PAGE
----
Breaking bad habits

March 2, 2007

Personal Best

Problem is, the cold turkey, muster-your-willpower approach often collapses after a brief stint. Unlearning a habit that you've been practicing for 10 or 20 years demands effort and vigilance. Habits are behaviors you've repeated so often, you now do them on autopilot. They've become part of your comfortable routine, and they often help you alleviate stress.

In some ways, habits are "addictions lite." The latter have a chemically-addictive component (i.e., drugs or alcohol), have a stronger compulsion element, and can cause major life problems. While many scientists say there's a genetic predisposition to some addictions, most also believe that whatever the origin, you can still overcome them.

Develop your motivation. Ever say "I'll stop when I get motivated" or "I don't quit smoking because I don't really want to." That's not surprising. No one inherently wants to give up a comfortable, pleasurable activity. You need to motivate yourself by creating an inviting, attractive goal and focusing on the rewards of achieving it.

Visualize the rewards that come with breaking your habit-whether it's having more energy, looking better, getting admiring looks, or feeling proud of yourself. Take some quiet time to picture those images in such detail that they become clear and visceral-in your gut, not just your mind. Actively call them into your consciousness and dwell on them throughout the day. Create reminders that evoke the new image of yourself living without this behavior.

In addition, picture yourself in a situation where you'd normally act a certain way out of habit, and mentally rehearse acting differently. Mental rehearsal is powerful and it works; people have even reported being able to improve their golf stroke through mental practice. The same holds true with breaking a bad habit.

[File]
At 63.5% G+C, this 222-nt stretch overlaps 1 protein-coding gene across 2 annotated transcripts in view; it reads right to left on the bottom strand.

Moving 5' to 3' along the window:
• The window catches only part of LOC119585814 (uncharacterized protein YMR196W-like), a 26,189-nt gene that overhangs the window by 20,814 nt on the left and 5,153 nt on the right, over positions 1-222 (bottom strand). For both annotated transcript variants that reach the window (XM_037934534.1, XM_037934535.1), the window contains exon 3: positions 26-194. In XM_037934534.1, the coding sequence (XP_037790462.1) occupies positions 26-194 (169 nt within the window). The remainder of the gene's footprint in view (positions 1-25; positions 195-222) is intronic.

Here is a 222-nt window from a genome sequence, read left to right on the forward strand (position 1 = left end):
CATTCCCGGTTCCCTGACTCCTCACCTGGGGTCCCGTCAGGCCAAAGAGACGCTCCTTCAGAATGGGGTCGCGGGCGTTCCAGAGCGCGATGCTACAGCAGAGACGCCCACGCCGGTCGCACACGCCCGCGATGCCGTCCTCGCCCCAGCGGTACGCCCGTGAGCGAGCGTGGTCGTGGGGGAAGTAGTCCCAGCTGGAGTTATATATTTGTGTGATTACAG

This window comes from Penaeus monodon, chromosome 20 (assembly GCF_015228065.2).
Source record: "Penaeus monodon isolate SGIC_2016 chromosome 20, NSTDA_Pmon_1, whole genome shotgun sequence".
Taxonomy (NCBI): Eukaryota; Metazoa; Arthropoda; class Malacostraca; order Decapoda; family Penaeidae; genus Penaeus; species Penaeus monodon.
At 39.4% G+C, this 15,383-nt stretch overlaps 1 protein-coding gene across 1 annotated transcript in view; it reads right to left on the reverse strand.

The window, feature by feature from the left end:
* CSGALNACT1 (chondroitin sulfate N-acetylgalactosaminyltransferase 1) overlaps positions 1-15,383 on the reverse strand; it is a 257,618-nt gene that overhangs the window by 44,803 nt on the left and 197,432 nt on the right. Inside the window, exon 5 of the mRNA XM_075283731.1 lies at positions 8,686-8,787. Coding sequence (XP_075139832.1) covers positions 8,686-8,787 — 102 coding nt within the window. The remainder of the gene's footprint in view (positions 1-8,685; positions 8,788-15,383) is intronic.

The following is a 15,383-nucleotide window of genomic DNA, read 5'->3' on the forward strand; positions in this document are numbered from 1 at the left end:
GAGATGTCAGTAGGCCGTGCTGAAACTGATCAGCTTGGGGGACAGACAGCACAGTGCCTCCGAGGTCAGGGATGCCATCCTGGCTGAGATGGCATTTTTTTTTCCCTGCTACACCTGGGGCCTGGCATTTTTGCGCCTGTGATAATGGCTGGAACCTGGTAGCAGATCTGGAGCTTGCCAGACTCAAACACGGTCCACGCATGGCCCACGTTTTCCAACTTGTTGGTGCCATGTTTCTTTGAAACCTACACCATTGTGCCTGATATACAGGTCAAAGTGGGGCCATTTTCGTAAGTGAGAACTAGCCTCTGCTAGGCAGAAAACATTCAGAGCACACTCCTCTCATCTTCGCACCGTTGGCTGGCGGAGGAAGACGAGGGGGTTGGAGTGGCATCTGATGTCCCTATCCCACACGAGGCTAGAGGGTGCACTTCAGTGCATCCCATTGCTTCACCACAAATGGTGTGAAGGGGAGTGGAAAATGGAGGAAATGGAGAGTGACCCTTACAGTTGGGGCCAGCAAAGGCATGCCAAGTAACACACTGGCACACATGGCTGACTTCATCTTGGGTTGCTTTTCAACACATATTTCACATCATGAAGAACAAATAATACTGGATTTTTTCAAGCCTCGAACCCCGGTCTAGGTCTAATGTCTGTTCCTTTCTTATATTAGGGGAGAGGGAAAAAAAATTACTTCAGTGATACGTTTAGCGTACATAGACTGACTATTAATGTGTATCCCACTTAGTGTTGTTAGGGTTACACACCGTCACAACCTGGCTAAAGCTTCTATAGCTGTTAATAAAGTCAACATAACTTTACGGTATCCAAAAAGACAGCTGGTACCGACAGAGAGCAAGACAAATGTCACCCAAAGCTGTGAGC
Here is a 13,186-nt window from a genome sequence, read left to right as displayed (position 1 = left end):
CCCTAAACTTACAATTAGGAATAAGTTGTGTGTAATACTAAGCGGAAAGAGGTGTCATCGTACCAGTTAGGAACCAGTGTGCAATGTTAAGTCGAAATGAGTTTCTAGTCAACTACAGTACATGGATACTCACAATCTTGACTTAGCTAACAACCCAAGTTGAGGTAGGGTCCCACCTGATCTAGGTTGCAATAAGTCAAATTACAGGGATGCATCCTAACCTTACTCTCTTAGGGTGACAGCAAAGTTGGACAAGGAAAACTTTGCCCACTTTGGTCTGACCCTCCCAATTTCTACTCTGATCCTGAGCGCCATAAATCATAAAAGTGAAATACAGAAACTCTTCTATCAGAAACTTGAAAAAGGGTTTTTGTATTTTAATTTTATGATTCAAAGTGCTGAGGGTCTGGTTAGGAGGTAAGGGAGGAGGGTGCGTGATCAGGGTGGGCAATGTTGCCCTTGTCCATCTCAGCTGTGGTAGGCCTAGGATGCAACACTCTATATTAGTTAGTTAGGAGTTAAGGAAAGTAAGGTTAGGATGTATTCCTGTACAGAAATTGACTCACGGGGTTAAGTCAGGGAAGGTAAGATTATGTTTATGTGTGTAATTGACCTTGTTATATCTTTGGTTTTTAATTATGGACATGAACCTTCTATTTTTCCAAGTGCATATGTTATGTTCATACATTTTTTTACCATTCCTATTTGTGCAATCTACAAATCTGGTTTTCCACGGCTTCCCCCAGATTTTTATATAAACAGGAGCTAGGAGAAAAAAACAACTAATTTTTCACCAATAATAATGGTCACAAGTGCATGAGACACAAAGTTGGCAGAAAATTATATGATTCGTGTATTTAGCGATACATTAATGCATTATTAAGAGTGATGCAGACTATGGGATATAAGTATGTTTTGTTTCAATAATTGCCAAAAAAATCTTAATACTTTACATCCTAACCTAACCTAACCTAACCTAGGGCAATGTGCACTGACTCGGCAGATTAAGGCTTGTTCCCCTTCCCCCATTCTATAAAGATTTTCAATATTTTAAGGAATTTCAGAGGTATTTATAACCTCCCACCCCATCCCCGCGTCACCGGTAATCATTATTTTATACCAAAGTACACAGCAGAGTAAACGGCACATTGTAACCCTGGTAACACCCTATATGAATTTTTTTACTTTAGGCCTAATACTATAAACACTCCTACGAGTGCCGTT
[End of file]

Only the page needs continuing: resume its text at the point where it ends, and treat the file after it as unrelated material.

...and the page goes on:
Track your habit. Yes, recording your actions is annoying, but it's also a critical step toward helping you change. Keep a log of every time you smoke, have too much coffee, overeat, or indulge in your habit. Note the situations that have become linked with your habit (i.e., a cigarette every night after dinner), your feelings at the time, and anything that triggered your behavior. After a week or so, identify recurring situations.

Choose one situation to tackle first. If you pick them off one at a time, you're more likely to make changes without feeling completely deprived. The all-or-nothing approach seems so restrictive to some people, they won't even try. One alcohol abuser who rejected the Alcoholics Anonymous' abstinence edict said, "I can't even have a glass of champagne at my daughter's wedding? Forget it!"

Several weight loss programs and habit-breaking regimens build in allowances for an occasional indulgence, known as the "harm-reduction" approach. If the specter of deprivation has kept you from breaking your habit, try the "at least I'm doing it less often" philosophy.

Caveat: Most experts agree that drug or alcohol abuse doesn't lend itself to a harm-reduction approach. If you're abusing drugs, you need to eliminate them.